Death knoll tolls for the ailing Dewan Negara
With the latest fiasco of appointing non-elected ministers before being made Senators, the role of the Dewan Negara has come under severe scrutiny and subjected to public discussion while calls are being made for its entire abolishment. BN has been using the Dewan Negara as a back door entry for cabinet appointments and rewarding party loyalist with golden handshakes in the form of a senator’s post.
Unless the Dewan redeems its original role and purpose, such calls may become more frequent, vocal and may lead to unicameral parliament. One of the significant roles of the Dewan Negara was to give representation to the states in the federal legislature. The Senate is a federal Chamber, where the representatives of each state are elected by the elected members of the Legislative Assembly of the state. Since members of Dewan Rakyat are directly elected, the Dewan Negara was intended to be the representative forum of the states. The Senate, being the representative forum of the states, strengthens the country’s federal -state relations and promotes national integration.
Unfortunately in the 56 years of uninterrupted BN rule, the constitution was amended to systematically erode the power of states and empower the federal government, which is contrary to the spirit of the original constitution. The Senate from being a council of states has now become Dewan Negara (chamber of the nation)
The original constitution provides for only 16 senators to be appointed by the king on the advice of prime minister, with the intention to give the states some say over federal policy whilst state senators outnumber by 22:16. But subsequent constitutional amendments have allowed the present 26 state senators to be overwhelmed by 44 federal government appointed senators. Currently 8 senators are appointed by the 4 Pakatan Rakyat state assemblies including Kedah while the remaining 62 are BN appointments. Such an unfavorable ratio between the state elected and federal appointed Senators has degraded the esteem, dignity and purpose of the senate. The senate has become a rubber stamp and a chamber to reward the has-beens who have served their masters well. The 44 appointed senator’s’ second term renewal is at the discretion of the prime minister leading to political allies and loyalist getting reappointed.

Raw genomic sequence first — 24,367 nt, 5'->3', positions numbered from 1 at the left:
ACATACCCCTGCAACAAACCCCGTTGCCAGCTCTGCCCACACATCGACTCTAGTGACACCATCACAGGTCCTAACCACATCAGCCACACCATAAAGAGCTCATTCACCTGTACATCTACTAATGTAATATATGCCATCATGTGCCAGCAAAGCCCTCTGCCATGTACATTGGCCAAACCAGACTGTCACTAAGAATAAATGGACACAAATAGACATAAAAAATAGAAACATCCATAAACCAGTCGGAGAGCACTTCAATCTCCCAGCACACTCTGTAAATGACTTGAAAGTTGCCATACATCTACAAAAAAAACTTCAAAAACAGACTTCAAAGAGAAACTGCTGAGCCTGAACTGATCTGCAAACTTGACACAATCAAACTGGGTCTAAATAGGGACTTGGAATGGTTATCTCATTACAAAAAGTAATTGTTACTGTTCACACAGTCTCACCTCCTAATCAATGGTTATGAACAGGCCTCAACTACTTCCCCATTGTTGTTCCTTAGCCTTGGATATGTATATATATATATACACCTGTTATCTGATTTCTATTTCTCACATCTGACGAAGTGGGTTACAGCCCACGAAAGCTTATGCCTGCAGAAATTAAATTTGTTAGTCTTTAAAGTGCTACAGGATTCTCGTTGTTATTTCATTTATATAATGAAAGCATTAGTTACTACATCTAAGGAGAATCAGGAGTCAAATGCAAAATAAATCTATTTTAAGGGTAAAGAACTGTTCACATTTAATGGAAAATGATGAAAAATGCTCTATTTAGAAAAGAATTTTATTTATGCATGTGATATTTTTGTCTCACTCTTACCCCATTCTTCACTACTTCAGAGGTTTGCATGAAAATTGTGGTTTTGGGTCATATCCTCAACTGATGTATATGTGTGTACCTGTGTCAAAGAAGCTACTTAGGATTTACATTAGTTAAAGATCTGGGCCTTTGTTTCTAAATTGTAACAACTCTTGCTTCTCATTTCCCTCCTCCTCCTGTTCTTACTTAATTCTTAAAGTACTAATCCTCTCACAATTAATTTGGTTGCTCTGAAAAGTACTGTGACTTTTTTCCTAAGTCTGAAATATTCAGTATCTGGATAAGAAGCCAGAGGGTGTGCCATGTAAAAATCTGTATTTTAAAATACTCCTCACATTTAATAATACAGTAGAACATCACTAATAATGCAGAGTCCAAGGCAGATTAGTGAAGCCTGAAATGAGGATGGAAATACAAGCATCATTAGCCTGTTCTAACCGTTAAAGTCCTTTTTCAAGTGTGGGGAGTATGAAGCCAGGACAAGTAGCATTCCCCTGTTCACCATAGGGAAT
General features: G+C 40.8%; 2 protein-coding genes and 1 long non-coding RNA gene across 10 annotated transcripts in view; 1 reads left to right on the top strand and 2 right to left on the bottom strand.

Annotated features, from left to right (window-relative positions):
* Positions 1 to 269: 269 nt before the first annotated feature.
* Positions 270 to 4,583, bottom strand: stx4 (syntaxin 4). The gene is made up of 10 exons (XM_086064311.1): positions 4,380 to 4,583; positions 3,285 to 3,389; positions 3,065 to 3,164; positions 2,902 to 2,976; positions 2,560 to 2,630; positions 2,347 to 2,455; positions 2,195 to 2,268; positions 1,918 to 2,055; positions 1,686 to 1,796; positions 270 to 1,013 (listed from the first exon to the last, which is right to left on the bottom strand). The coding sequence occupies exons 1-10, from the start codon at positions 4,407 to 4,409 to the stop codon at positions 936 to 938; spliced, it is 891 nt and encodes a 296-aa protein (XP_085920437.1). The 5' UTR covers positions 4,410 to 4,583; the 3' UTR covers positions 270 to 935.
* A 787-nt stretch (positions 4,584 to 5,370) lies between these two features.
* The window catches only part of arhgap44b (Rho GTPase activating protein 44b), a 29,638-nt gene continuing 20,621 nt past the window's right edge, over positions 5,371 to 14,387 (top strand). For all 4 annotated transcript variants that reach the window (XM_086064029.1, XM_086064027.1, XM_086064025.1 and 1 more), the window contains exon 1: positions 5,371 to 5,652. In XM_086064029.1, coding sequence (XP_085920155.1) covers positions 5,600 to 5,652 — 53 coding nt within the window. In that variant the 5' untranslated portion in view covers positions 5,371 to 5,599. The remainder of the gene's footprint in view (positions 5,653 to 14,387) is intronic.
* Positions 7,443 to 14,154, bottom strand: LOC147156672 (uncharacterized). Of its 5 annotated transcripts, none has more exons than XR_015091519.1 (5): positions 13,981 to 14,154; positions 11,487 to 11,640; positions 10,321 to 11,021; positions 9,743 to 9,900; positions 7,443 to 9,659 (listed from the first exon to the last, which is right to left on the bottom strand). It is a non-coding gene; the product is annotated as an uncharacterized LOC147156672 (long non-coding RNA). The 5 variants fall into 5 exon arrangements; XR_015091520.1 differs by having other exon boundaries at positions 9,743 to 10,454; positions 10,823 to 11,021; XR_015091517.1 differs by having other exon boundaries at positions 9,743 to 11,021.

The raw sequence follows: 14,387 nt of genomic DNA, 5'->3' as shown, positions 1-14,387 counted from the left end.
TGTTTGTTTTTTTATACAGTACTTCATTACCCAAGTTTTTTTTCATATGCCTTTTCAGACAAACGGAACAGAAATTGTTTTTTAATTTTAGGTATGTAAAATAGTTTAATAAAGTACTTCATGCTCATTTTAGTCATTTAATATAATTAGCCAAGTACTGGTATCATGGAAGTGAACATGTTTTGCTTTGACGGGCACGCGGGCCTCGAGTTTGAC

In India, the upper house is well regarded and remains a house of dignity for its constitutional role. It has 250 members with 12 nominated by the President of India for their contributions to art, literature, science, and social services. The remainder 238 members of the body are elected by the states and the two territorial legislatures (New Delhi and Pondicherry). The number of members from a state depends on the population of the state (e.g. 31 from Uttar Pradesh, one from Nagaland, 18 from Tamil Nadu, 3 from New Delhi and 1 from Pondicherry). Seats are allotted in proportion to the population of each state or union territory. The Vice President of India (currently, Hamid Ansari) is the ex-officio Chairman of the Rajya Sabha, who presides over its sessions.
The Dewan Negara too could emulate the population proportional representation from each state and limit the number of federal appointed senators. The federal appointments too should give the minority groups like orang asli, disabled activist, environmentalist, consumers, Artist, NGOs etc a voice. The GE 13 results clearly reflect the people’s wish to strengthen the competency, relevance and integrity of the federal institutions.